BLOG: Dr Sam Gardner on the role of infrastructure in preventing dangerous climate change

Dr Sam Gardner is Head of Policy at WWF Scotland. In a new blog post he outlines why low carbon infrastructure, alongside a strong climate action plan, is vital to preventing dangerous climate change and ensuring Scotland leads the way in a global transition to a smart, low carbon future.

In 2050 the world will need to look quite different if we are to have fulfilled our commitment to prevent dangerous climate change.  What Scotland looks like in 2050 will depend on the decisions we make in the next few years. What we invest in, how we spend our capital budget, will determine if we are putting ourselves on the path for a low carbon future- and all the environmental, social and economic benefits that will bring- or committing us to a high carbon path that will have to be addressed- expensively and inevitably.

I have joined the Low Carbon Infrastructure Task Force as I think it offers an exciting opportunity to identify the building blocks of Scotland’s low carbon future.  It will draw on expertise in finance, law, poverty reduction, behaviour change and much more besides to make the case for our future infrastructure priorities.    WWF have long worked on trying to secure the right climate change policies, and we will continue that work, but we must also look at how the Scottish Government is spending its capital budget – is it grasping the opportunities of low carbon infrastructure, or is it committing us to a high carbon future that we will eventually have to address?

Low carbon infrastructure can bring social, economic and environmental benefits. But it will need public sector leadership to build investor confidence, to demonstrate what new technologies can offer, to support a strategic and integrated approach to infrastructure development, to help break the high carbon status quo.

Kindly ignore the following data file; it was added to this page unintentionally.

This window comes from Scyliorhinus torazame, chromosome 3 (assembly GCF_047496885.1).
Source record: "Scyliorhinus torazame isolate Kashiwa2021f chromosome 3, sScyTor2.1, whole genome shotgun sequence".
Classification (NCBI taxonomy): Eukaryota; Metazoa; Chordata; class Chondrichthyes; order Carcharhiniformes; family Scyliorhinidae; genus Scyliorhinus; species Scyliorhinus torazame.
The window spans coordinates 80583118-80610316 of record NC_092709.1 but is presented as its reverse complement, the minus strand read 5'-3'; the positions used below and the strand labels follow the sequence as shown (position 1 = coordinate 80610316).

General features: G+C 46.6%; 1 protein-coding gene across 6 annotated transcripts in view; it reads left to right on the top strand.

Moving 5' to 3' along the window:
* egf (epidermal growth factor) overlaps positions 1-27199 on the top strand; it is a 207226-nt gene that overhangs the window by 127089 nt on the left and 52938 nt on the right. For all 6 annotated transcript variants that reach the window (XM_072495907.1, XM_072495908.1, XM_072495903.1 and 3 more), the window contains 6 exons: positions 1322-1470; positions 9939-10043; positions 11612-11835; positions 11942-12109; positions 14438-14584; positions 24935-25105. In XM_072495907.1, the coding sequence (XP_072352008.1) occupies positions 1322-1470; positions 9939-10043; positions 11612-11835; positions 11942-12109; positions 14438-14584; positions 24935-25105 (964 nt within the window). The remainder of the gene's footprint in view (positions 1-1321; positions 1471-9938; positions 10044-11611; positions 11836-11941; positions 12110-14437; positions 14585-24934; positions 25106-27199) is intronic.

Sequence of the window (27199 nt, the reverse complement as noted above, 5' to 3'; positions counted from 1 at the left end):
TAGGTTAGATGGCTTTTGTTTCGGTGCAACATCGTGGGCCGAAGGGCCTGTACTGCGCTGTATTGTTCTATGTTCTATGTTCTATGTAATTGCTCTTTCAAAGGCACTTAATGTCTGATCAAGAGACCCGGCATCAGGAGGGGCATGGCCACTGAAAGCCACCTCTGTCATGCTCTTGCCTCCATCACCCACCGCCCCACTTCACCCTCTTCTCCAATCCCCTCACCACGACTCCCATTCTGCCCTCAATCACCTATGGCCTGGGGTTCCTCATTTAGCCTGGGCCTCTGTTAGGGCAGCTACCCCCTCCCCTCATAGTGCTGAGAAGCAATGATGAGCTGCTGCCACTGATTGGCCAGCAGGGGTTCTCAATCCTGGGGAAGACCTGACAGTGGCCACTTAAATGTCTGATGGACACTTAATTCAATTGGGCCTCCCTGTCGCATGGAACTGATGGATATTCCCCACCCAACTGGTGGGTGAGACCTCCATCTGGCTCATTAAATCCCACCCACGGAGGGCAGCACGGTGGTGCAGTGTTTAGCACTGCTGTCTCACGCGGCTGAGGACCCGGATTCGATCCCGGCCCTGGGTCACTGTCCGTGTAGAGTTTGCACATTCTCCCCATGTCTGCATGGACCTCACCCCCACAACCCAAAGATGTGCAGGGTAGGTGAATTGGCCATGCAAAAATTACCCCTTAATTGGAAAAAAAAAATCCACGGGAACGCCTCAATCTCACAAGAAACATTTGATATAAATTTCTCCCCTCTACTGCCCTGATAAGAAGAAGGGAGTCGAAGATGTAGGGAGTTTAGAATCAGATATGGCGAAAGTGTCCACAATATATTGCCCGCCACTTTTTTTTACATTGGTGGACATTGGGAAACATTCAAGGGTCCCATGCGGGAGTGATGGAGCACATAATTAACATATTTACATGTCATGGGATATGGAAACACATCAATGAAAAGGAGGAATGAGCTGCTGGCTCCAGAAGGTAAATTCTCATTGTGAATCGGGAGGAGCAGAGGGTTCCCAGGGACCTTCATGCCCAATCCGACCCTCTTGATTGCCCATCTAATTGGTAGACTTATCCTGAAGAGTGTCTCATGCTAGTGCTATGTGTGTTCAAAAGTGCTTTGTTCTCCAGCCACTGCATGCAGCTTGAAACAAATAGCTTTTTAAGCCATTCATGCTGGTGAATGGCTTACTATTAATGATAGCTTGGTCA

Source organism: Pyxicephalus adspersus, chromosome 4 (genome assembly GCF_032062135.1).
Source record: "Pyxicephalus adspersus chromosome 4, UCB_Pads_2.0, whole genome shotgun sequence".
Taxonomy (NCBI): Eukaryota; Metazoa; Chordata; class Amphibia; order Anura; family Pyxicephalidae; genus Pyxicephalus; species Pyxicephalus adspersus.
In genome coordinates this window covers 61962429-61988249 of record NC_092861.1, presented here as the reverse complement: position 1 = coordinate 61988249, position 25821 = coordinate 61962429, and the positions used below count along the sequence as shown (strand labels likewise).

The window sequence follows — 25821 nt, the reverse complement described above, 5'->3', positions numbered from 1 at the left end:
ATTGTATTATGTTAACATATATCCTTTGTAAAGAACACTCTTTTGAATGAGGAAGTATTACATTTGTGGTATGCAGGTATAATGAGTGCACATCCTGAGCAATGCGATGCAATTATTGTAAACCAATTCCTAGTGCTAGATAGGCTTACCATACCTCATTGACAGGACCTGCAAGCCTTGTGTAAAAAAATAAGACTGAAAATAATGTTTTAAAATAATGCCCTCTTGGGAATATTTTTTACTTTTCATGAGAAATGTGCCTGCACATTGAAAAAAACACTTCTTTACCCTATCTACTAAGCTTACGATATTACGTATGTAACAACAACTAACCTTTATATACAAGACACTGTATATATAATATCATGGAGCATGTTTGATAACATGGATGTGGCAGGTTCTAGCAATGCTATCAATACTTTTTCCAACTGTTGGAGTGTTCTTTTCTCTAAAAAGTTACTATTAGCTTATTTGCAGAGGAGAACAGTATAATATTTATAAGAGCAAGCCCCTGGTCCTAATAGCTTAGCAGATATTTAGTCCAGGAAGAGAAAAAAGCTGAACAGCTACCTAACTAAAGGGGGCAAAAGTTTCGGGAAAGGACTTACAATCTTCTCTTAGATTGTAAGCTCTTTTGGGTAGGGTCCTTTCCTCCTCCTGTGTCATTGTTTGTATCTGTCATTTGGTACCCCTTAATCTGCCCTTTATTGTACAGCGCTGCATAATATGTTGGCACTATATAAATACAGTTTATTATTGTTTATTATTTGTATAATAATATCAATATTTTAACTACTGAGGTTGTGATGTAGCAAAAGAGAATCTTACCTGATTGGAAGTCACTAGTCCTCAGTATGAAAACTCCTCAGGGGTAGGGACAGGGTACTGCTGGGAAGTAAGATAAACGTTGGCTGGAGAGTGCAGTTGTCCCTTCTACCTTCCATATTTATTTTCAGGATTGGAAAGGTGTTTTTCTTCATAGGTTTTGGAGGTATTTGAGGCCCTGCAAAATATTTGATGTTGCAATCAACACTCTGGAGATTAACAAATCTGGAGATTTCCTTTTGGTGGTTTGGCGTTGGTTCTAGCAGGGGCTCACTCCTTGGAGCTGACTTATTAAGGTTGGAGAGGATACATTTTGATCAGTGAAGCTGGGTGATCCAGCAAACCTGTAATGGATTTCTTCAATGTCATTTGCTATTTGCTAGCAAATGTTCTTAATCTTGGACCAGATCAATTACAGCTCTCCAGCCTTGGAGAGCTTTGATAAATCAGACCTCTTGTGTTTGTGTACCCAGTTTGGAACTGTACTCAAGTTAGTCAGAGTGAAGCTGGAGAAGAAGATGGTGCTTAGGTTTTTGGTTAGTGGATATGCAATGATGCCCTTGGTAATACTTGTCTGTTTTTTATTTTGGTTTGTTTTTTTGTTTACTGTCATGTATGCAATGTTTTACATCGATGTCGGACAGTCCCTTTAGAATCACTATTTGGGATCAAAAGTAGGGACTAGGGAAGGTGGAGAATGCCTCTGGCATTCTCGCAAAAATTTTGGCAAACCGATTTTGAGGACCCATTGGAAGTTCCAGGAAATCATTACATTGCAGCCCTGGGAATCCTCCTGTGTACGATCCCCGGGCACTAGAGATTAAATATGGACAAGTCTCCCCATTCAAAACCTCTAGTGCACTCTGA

Through the rigorous process the Task Force has established, of independent advice, stakeholder engagement, peer review and public engagement, my hope is that its recommendations for future Low carbon infrastructure projects secure strong cross party support and are taken forward for further development and eventual implementation.  The next infrastructure investment plan must be a low carbon infrastructure investment plan.  It must not just sit alongside the forthcoming climate action plan, but support it and enable it to deliver.    

Scotland is not alone in this effort, the recent report from The Global Commission on Economy and Climate showed that cities built on low carbon infrastructure could spur economic activity and secure a better quality of life – at the same time as cutting carbon pollution.  The smart, low carbon cities of the future are actually happening right now around the world, it is my hope that this initiative will help accelerate Scotland’s efforts to join those that are leading this global transition.


Find out more about the work of WWF Scotland on climate change, energy and sustainability


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